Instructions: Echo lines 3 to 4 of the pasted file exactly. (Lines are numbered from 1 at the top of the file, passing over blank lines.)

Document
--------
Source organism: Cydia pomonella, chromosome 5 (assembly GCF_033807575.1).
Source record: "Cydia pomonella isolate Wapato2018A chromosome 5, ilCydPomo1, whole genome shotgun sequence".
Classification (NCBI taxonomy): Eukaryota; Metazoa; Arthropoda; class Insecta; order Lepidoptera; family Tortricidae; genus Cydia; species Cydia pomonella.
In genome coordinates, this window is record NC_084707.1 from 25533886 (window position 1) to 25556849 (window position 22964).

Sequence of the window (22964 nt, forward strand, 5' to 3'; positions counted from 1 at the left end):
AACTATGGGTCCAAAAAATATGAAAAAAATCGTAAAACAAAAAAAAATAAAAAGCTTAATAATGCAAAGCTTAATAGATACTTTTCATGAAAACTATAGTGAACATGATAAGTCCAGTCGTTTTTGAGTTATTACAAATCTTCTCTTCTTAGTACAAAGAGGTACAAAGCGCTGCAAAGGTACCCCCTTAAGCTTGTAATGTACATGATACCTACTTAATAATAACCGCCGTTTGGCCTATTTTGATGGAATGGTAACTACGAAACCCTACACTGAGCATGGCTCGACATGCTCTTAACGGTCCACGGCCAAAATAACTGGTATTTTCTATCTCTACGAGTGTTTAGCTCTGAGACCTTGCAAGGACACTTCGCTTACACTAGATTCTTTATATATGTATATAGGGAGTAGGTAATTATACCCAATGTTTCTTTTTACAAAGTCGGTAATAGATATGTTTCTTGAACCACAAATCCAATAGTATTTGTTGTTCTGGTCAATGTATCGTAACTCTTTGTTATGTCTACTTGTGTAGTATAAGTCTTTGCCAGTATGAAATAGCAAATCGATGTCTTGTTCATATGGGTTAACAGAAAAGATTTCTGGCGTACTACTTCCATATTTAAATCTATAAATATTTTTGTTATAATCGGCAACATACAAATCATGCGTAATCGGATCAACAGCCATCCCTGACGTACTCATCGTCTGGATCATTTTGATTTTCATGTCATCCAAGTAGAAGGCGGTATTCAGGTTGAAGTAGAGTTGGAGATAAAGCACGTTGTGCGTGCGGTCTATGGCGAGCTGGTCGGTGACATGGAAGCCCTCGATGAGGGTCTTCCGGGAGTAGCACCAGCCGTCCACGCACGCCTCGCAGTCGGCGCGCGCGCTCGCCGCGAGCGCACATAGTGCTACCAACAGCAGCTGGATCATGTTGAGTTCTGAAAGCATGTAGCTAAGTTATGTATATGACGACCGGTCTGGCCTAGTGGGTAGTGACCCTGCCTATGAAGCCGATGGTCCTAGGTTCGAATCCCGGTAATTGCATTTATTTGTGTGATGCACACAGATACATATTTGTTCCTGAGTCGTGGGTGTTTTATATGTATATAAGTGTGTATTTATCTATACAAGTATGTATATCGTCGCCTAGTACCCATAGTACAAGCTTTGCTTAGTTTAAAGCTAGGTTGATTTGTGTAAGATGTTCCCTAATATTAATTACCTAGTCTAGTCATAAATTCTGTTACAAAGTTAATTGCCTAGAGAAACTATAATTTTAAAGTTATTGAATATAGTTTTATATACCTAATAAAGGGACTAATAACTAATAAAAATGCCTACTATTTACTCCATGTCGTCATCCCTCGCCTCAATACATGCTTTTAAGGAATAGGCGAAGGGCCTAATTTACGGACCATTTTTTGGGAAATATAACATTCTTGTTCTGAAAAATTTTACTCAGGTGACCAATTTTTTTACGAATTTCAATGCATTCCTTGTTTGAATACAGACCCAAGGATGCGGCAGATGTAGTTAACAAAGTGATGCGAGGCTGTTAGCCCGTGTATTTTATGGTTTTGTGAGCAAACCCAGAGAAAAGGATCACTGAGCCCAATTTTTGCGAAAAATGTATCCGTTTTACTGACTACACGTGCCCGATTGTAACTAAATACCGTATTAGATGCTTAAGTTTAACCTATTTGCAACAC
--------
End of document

Classification (NCBI taxonomy): Eukaryota; Metazoa; Arthropoda; class Insecta; order Lepidoptera; family Tortricidae; genus Cydia; species Cydia pomonella.
In genome coordinates, this window is record NC_084707.1 from 25533886 (window position 1) to 25556849 (window position 22964).